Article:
Public Sociology, Cognitive Communication, and the Limits of Knowledge

By Bratu, Sofia | Economics, Management and Financial Markets, December 2012 | Go to article overview

Public Sociology, Cognitive Communication, and the Limits of Knowledge


Bratu, Sofia, Economics, Management and Financial Markets


ABSTRACT. In this paper I am particularly interested in exploring cognitive habits and inclinations acquired from education, the development and use of cognitive enhancements, the societal benefits of effective cognitive enhancement, the use of brain images to represent the level of brain activity associated with cognitive processes, and communication as a social psychological phenomenon. The results of the current study converge with prior research on the critical role interaction plays in clarifying speakers' intentions, the effects of communication on cognition, the social psychology of interpersonal communication, and the impact of social factors on language comprehension.

JEL Classification: D83, Z13, A14

Keywords: communication, social psychological phenomenon, cognition, education

1. Introduction

This study is grounded in the considerable body of scholarship examining the symbolically generalized codes of communication, the cognitive core of the scientific development, the knowledge-based development of the social system, and the epistemological status of the knowledge content. The theory that I shall seek to elaborate here puts considerable emphasis on the social system of meaning-processing, new mechanisms of social coordination, the cognitive code of the communication, and the relation between the cognitive and the social dimension. The paper generates insights about the social cognitive basis of normative behavior, the social identity analysis of norms, the role of communication in social identity-contingent normative phenomena, and the role of social interaction and communication in normative phenomena.

2. The Relation between the Cognitive and the Social Dimension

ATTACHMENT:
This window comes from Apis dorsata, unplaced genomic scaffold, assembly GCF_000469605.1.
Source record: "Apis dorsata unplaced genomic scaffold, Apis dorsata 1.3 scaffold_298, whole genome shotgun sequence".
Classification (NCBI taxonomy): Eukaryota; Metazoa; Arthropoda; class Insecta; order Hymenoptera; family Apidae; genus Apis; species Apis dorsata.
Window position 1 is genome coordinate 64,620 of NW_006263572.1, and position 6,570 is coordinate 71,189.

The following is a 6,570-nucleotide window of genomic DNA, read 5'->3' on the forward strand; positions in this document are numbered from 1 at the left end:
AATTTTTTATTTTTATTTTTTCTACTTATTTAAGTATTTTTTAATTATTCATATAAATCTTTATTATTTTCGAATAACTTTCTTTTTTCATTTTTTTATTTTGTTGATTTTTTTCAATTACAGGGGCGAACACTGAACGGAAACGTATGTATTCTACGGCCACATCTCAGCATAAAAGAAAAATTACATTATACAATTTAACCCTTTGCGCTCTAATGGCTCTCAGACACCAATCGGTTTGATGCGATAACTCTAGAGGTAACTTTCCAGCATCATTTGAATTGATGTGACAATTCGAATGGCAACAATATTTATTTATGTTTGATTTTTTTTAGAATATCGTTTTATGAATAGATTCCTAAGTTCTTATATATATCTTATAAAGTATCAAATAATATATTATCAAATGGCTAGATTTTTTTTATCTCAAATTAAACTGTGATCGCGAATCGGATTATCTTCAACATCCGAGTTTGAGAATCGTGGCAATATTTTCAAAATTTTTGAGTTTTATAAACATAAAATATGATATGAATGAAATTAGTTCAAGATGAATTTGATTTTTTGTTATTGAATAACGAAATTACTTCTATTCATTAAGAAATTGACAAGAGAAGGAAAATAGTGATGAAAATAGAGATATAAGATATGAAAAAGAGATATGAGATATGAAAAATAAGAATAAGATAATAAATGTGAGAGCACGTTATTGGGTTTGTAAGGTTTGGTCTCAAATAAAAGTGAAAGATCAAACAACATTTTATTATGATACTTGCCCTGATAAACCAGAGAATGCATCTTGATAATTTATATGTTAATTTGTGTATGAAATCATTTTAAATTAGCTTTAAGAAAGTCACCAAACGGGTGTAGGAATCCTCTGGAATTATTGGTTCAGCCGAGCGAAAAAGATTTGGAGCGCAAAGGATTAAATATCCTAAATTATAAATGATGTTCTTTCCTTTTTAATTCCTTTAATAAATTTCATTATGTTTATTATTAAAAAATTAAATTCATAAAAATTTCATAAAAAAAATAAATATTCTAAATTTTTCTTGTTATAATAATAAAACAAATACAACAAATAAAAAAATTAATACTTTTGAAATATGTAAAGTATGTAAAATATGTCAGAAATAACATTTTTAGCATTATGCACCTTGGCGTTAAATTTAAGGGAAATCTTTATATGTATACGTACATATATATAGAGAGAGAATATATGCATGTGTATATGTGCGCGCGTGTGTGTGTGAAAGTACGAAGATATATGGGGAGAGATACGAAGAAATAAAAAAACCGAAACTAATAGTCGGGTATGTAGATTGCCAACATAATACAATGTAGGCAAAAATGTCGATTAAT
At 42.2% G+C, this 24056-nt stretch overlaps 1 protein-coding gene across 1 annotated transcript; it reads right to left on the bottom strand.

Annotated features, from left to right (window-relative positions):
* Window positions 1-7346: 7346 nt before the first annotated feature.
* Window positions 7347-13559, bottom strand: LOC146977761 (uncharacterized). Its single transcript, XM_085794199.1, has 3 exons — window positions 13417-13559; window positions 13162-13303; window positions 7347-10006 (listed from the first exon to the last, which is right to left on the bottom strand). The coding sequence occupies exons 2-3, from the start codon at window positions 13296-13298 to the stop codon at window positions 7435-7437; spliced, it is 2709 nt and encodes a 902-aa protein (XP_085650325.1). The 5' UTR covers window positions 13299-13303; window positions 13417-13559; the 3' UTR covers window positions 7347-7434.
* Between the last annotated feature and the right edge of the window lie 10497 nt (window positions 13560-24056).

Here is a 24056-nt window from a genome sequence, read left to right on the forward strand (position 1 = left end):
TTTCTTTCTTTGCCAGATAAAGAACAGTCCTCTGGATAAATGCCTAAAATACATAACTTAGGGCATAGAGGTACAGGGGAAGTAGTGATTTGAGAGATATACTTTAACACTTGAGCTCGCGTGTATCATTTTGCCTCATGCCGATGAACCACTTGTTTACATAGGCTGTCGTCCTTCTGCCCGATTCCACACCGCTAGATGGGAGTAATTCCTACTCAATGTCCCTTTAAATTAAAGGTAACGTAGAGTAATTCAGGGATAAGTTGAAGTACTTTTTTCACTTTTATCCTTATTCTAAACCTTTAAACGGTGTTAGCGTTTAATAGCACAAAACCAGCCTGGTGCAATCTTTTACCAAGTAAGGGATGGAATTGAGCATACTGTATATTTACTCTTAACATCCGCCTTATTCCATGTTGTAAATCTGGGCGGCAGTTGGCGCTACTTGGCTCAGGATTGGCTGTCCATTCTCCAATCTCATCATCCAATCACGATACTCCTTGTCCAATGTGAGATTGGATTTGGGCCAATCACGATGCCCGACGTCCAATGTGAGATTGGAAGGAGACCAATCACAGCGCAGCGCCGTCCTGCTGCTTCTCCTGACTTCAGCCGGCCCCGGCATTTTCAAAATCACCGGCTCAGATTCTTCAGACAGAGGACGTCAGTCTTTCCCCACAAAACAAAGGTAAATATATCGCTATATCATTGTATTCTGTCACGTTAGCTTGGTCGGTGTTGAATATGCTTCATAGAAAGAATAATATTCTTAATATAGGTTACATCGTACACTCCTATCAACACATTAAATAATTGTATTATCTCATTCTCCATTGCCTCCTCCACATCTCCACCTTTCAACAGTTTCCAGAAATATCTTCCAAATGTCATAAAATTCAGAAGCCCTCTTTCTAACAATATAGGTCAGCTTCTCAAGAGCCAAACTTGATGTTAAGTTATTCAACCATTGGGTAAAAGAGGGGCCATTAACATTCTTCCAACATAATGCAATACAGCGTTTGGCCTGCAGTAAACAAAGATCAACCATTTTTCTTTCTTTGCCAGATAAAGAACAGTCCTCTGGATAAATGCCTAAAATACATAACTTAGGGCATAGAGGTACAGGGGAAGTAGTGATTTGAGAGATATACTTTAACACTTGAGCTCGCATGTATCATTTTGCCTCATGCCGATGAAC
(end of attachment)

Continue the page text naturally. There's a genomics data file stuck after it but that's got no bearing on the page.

Bell holds that public dialogues and decision-making concerning social issues are future-oriented. Many people fail to perceive or to investigate the real possibilities that exist for their individual or collective lives. Individuals and groups often try to choose and act to create their own futures, designing the future. Moral principles often embody an orientation toward the future. Everyday life situations may confront people with complexities that may overwhelm their capacity to make easy moral judgments. Most people do not have reliable methods to evaluate beliefs about the future. In carrying out designs and plans, one must remain alert to the possibility of unanticipated and unintended consequences that are undesirable.

It is worth noting that predictions or forecasts can be self-fulfilling or self-negating (the act of making a prediction becomes a causal factor influencing the accuracy of the prediction). Accurate evaluation may be among the most basic of human values. Bell emphasizes that evolutionary processes of variation, selection, and retention are constantly at work shaping existing human values. Human societies everywhere share a core of common values. Existing values are not necessarily the right or most beneficial set of values for human well-being and freedom. Epistemic implication is a method of objectively testing value judgments.1

Bostrom and Sandberg say that cognitive enhancement is the amplification or extension of core capacities of the mind through improvement or augmentation of internal or external information processing systems: cognitive enhancements improve core cognitive capacities, have the potential to play a positive role, and may amplify the capacities required for autonomous agency and independent judgment. The distinction between therapy and enhancement is often difficult to discern.

There is reason to believe that a cognitively enhanced person is not necessarily somebody with particularly high cognitive capacities (most efforts to enhance cognition are of a rather mundane nature). According to Bostrom and Sandberg, stimulants enhance memory by increasing neuronal activation or by releasing neuromodulators. Technological self-modification and the use of cognitive enhancement methods are an extension of the human species' ability to adapt to its environment. …

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